#11 To tie or not to tie, that is the question

Whether ‘tis nobler in the mind to suffer the slings and arrows of outrageous neck tightness or to take a casual open-necked approach and by opposing end the suffocating usage of a fastened top button.
Or something like that…

As if it wasn’t insane enough already for this Luddite to start blogging in the first place, I’ve now decided to write a post on fashion. Dear Lord, help us all.

As a teacher at a boys’ high school, I’m frequently telling young males to tuck their shirts in and put their ties on properly, or at all. If they want to remove them to play basketball at lunch time so be it, but it should be back on by the time they’re in class again (yes it should).

I’ve definitely heard students complain and ask why they have to wear a tie in the first place and I’ve heard male members of staff give the following rationale: we’re training you.

“When you go into the workforce,” they’ll continue, “you’ll most likely be wearing a tie in the workplace every day and you’ll thank us later for having made it a natural habit for you.”

At this point some boy will pipe up and say that he’s planning to become a tradie so he shouldn’t have to wear one. He’s usually told that it’s a form of self-discipline and school pride and therefore he will benefit from wearing one also.

Being that I spend Monday to Friday surrounded by about 1100 young males wearing ties, I notice pretty regularly that clergy don’t do the same.

If you go to an early morning service, you’re bound to see a dog-collar. After that, it’s typically open neck.

And to an extent, I get that. There’s plenty of Sundays where I haven’t rocked up in my Sunday best and you should just be thankful that you’ve got me there at all. And yet…

I’ve got to be honest and say that I don’t like it. And I know exactly what HNAC Alison would think: Sloppy. Just plain sloppy.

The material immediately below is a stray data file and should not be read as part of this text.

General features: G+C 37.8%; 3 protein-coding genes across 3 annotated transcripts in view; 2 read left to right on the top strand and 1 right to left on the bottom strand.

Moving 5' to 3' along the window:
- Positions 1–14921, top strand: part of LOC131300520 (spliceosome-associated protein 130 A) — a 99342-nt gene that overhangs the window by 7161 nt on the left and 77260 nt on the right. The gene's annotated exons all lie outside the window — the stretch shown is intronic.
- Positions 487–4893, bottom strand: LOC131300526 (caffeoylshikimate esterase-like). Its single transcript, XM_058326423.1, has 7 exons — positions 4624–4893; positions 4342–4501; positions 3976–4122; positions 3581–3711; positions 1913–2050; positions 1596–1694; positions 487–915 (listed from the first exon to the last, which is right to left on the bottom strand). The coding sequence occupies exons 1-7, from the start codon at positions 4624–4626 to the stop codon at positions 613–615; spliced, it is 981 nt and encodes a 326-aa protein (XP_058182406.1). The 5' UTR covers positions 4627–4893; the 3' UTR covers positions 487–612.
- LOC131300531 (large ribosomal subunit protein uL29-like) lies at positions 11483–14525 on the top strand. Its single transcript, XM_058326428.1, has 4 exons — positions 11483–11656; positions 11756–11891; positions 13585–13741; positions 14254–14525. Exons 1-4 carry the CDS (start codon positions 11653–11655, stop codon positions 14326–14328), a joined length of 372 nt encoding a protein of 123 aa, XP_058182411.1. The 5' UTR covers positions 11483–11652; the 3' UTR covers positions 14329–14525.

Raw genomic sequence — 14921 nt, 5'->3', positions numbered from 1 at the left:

And if this sort of no-tie-on behaviour was exhibited by a member of the clergy (perhaps even a high ranking one) on a special occasion such as a Christmas, Easter or a confirmation service, well…

You’d have just given HNAC Alison another reason why she wouldn’t be coming back again.

I know of times when people who don’t normally visit Church have had that very reaction due to a member of staff not wearing a tie. “They had no sense of occasion” was the assessment.

I sadly know what they mean. I’ve been at Christian weddings where I felt the clergy thought the day’s menu was to serve up comedy hour. As a Christian I cringed in my seat. As HNAC Alison I would be disgusted: ‘These Christians are just plain uncouth.’

She’d probably wonder how on earth you’d got her there in the first place.

You know I think I’m actually starting to like this HNAC Alison person. Probably because she indicates what runs through my brain. 🙂

But then I start thinking from a biblical perspective and that shifts my thoughts on the whole ‘to tie or not to tie’ discussion – but only to an extent.

A sentence from The Bible that frequently hangs around in my mind says this:
So I strive always to keep my conscience clear before God and man.

What that looks like in practice is going to be different for everyone who claims to be a Christian and applies regardless of whether they work for the Church or not.

I have to (and try to) do just that in my own workplace where I’m surrounded by people who don’t share my beliefs and are therefore, more inclined to be tougher critics.

It actually hurts when you feel like the clergy are given the opportunity to be a little lax on that front because their usual audience are trying their best to be gracious and accepting (and whatever other Christian values believers possess that lead us to turning a blind eye).

Sure, I understand if you’re a Rev who doesn’t want to wear a tie on a Friday night (unless the hipster look is in at your youth group) but when you’re in a job where you’re representing God, clearly self-discipline and “school pride” are part of the deal.

Does that mean wearing a tie or not though?
That is the question.

Yours in fashion,

Photo by Andrea Piacquadio on Pexels.com

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